“Black Square” by Malevich: why it is a masterpiece (13 photos)

6 June 2024
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Everyone has thought about the paradox of Malevich’s “Black Square”.

You can't think of anything simpler than a black square. There is nothing easier than drawing a black square. Nevertheless, it is recognized as a masterpiece.





If it goes to public auction today, they will be ready to buy it for $140 million!

How did this “misunderstanding” arise? The primitive image is recognized as a masterpiece by all art critics around the world. Did they conspire?

Clearly there is something special about Black Square. Invisible to the average viewer. Let's try to discover this “something”.

1. “Black Square” is not as simple as it seems.

It is only at first glance that it seems that anyone could create such a masterpiece. Both a child and an adult without art education.

A child would not have the patience to paint such a large surface with one color.

But seriously, even an adult could hardly repeat “Black Square,” because not everything in this picture is so simple.

The black square is NOT actually black

The “black square” is not actually a square. Its sides are NOT equal to each other. And opposite sides are NOT parallel to each other.

Besides, “Black Square” is NOT completely black.

Chemical analysis showed that Malevich used three homemade paints. The first is burnt bone. The second is black ocher. And the third is another natural component... dark green. Malevich also mixed in CHALK. To remove the gloss effect inherent in oil paints.

That is, the artist did not just take the first black paint he came across and paint over the drawn square. He spent at least a day preparing materials.

There are four "Black Squares"

If it were a random painting, the artist would not copy it. Over the next 15 years, he created 3 more “Black Squares”.

If you have seen all 4 paintings (two are kept in the Tretyakov Gallery, one in the Russian Museum, one in the Hermitage), then you probably noticed how NOT similar they are.

Yes Yes. Despite their simplicity, they are different. The first “Square” of 1915 is considered the most energetically charged. It's all about the successful selection of shades of black and white, as well as the composition of the paints.

All four paintings are not similar in size or color. One of the “Squares” is larger in size (created in 1923, kept in the Russian Museum). The other one is much blacker. It is the most dull and all-consuming in color (also kept in the Tretyakov Gallery).

Below are all four “Squares”. The difference in reproductions is difficult to understand. But maybe this will inspire you to watch them live!





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“Black Square” closes two more paintings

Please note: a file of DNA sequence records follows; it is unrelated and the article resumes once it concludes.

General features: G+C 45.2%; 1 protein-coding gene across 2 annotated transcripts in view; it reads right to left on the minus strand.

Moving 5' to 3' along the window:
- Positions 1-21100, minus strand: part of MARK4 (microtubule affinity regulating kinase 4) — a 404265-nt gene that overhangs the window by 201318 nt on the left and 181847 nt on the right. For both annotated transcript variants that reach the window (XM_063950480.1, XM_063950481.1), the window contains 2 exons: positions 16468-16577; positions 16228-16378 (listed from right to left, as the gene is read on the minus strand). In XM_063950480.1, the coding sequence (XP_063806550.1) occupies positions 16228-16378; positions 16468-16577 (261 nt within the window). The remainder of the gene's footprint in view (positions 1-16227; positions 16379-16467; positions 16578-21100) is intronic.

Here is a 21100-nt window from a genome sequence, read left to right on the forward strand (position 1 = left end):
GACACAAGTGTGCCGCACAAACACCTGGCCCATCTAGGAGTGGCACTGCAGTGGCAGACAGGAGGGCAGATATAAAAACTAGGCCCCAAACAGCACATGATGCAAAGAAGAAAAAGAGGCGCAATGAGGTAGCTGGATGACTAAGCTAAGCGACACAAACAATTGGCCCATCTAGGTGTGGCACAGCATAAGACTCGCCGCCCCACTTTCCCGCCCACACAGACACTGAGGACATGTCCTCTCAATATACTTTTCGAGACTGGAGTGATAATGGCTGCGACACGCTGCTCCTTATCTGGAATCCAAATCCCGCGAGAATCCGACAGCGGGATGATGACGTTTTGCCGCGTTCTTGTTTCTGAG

You probably noticed cracks (craquelures) on the 1915 Kvadrat. The bottom layer of paint is visible through them. These are the colors of another painting. It was written in a proto-Suprematist style. Something like "The Lady at the Lamp Post."



Kazimir Malevich. Lady at the lamppost. 1914. Stedelek City Museum, Amsterdam

That's not all. Below it is another image. Already the third in a row. Written in the style of cubo-futurism. This is what this style looks like.



Kazimir Malevich. Grinder. 1912. Yale University Art Gallery, New Haven.

That's why craquelures appeared. The paint layer is too thick.

Why such difficulties? As many as three images on one surface!

Perhaps this is an accident. It happens. The artist gets an idea. He wants to express it right away. But you may not have a canvas at hand. But even if there is canvas, it needs to be prepared and primed. Then insignificant paintings are used. Or those that the artist considers unsuccessful.

The result was a sort of picturesque nesting doll. Evolution. From Cubo-Futurism to Cubo-Suprematism and to pure Suprematism in the “Black Square”.

2. Strong theory of strong personality

“Black Square” was created within the framework of a new direction in painting invented by Malevich. Suprematism. Supreme means "superior". Since the artist considered it the highest point in the development of painting.

This is a whole school. Like impressionism. Like academicism. Only this school was created by one person. Kazimir Malevich. He attracted many supporters and followers to his side.

Malevich knew how to speak clearly and charismatically about his brainchild. He zealously campaigned for a complete abandonment of figurativeness. That is, from the image of objects and objects. Suprematism is an art that creates, and does not repeat, as the artist said.

If we remove the pathos and look at his theory from the outside, then we cannot help but recognize its greatness. Malevich, as befits a genius, felt which way the wind was blowing.

The time for individual perception was ending. What did this mean? Previously, only a select few admired works of art. Those who owned them. Or he could afford to walk to the museum.

Now the age of mass culture was coming. When simplified forms and pure colors are important. Malevich understood that art should not lag behind. And maybe even able to lead this movement.

He invented, in fact, a new pictorial language. Commensurate with the coming time that is about to come. And the language has its own alphabet.

The “black square” is the main sign of this alphabet. “Zero forms,” as Malevich said.